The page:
After years as a bass player I'm thinking of getting an eletric drum kit and learning how to play. (I want to play an electric kit because I'm often home late and want to be able to practise without disturbing the neighbours). I'm looking for bad habits, important differences and common pitfalls a new drummer might aquire or come across when starting off on an eletric kit that might trip him up when switching to acoustic later on.

(Keeping in mind that I'm talking about what seems to be decent entry-level kits priced at $1000 and above)

2 Answers 2


A couple of things come to mind:

  1. positioning - pads are generally smaller than real drums and cymbals, so if you set them up close together, you'll be surprised when you have to reach a lot farther on a real kit. I've spaced my Roland pads and cymbals farther apart so that the centers of the pads more or less match the centers of the drums on my acoustic kit.
  2. stick response of pads compared to real drums - I think rubber pads are a little harder than the mylar heads on acoustic drums, and seem to put more stress on your hands than real drums. However, mesh pads are very comparable to acoustic drums - I think they're easier on your hands and wrists than the rubber ones.
  3. dealing with dynamics - there's no volume knob on an acoustic kit - you have to control the dynamics with your hands and feet. Electronic kits let you change the overall volume of the kit and also the relative volume of the different instruments in the kit with a knob. This can often turn out to be a problem with the kick drum - sometimes students who learn exclusively on electronic kits have difficulty getting used to how hard you have to hit an acoustic kick drum for an accent or cymbal crash.

As yossarian says, there are some subtleties which I think would be harder to learn on an electronic kit, like rimshots, cymbal sounds and hihat sounds. One the other hand, I've played acoustic drums for 40 years and have a Roland TD9 electronic kit, and I'm amazed at how sensitive they are in those areas.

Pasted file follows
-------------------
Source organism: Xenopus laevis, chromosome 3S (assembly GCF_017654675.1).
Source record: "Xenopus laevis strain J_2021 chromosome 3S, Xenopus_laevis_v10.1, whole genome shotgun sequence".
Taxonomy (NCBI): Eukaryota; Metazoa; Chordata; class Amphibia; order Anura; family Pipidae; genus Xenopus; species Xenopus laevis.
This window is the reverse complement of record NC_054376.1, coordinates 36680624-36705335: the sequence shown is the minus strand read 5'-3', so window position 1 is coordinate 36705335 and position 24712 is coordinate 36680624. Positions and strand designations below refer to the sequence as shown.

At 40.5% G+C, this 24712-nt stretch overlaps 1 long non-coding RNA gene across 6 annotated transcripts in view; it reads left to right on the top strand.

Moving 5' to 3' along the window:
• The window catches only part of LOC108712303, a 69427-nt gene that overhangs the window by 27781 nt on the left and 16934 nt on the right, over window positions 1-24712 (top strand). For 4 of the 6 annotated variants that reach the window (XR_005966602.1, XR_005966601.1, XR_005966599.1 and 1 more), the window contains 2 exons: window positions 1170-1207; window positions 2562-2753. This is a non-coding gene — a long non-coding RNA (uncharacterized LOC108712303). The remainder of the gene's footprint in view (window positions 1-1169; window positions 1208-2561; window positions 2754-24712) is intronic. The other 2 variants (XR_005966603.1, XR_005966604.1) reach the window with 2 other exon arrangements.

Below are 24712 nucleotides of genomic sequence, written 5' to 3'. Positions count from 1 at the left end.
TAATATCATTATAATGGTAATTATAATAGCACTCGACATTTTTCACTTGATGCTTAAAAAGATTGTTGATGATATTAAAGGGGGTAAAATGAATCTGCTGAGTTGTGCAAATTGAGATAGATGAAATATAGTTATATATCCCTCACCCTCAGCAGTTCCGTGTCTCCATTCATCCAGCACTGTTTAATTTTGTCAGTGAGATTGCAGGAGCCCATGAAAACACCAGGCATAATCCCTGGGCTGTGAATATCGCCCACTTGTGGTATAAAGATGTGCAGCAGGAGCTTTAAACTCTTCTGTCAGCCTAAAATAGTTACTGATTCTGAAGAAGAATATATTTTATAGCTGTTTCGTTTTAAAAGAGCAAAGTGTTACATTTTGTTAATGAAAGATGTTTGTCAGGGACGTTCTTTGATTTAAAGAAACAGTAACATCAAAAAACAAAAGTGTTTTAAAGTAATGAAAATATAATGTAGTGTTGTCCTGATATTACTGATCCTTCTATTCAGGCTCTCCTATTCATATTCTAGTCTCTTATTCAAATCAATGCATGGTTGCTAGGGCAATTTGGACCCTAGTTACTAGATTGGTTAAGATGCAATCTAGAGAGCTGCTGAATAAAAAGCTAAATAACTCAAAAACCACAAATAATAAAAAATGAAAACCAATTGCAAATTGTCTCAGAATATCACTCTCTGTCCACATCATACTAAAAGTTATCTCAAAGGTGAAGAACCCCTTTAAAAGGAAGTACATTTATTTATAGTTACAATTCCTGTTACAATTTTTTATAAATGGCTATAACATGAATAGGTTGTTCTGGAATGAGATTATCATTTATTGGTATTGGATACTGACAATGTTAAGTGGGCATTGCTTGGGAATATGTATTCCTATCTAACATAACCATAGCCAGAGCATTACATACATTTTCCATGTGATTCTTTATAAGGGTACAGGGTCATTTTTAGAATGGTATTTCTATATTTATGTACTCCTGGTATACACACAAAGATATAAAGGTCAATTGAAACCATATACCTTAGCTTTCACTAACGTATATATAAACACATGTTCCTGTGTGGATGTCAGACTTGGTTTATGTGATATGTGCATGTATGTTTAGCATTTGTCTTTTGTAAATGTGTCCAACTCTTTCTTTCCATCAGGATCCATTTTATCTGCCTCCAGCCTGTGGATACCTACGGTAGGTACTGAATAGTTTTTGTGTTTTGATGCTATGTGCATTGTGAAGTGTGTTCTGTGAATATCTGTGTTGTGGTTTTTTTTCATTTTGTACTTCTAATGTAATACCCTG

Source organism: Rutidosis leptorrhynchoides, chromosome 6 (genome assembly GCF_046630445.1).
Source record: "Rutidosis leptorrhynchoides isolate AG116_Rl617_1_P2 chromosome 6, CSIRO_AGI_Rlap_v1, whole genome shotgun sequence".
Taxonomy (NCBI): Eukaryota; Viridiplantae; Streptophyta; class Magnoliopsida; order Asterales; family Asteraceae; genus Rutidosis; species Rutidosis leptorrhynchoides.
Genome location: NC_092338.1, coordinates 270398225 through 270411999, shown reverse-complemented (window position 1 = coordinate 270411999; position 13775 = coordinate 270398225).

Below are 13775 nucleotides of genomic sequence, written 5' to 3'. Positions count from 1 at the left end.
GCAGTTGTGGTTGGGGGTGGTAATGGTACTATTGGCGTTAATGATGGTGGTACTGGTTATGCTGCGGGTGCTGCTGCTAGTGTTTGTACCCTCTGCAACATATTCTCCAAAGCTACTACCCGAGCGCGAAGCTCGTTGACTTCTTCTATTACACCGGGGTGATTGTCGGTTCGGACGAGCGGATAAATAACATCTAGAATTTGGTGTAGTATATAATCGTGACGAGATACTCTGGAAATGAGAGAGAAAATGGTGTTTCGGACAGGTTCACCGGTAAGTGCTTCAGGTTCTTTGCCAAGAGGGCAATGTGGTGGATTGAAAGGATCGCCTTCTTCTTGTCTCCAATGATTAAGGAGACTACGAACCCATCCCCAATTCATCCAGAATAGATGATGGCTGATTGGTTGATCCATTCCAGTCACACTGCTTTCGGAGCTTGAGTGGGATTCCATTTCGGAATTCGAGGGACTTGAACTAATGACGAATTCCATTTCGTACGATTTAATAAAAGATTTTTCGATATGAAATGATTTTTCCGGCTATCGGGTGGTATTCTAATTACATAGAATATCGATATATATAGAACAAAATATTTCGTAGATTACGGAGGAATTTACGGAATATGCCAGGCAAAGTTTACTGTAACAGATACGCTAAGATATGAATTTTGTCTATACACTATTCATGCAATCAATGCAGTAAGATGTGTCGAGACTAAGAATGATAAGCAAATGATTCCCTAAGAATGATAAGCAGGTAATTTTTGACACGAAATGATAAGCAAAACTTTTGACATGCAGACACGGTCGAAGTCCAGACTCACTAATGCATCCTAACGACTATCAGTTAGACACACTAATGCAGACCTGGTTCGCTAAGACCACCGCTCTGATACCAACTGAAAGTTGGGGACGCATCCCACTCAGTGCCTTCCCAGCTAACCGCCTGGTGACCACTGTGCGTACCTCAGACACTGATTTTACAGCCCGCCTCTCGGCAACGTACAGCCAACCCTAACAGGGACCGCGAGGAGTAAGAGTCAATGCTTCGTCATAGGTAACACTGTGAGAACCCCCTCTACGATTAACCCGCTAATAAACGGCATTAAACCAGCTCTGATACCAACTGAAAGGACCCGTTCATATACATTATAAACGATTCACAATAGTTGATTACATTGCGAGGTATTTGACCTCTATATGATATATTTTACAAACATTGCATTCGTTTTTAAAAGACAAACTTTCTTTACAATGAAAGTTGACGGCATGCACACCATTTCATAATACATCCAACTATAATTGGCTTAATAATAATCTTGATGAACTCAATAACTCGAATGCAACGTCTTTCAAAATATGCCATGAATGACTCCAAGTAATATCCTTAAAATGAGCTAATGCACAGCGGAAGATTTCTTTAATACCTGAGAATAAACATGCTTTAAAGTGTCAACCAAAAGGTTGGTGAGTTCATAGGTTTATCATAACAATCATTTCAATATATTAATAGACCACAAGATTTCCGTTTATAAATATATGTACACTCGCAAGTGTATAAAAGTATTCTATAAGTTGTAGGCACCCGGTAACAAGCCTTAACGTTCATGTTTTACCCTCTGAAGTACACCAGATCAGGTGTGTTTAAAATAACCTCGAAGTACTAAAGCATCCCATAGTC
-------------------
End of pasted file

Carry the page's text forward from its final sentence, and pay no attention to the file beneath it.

YMMV, hope this helps.


I'm not a drummer, but I think the answer is a basic: technique. E-drums are not nearly as responsive as a real kit, it will be hard to get a good understanding of:

  • How to do a rim shot
  • How hitting a cymbal in a different place or with different velocity or a different part of the stick will really effect your sound
  • How using your wrist as a spring to bounce the stick back on to the snare after an initial hit will sound

I assume that the better the E-drums are, the better they'll cope with these issues. However, they'll never get all the way there, and it doesn't sound like you're looking at that class of instrument anyway.

BUT, I think you'll be just fine learning how to play drums on an electronic set. If you get serious about it though, you'll definitely want to get a real set to practice on as well. My drummer uses eDrums in his apartment and has his kit in our rehearsal space.

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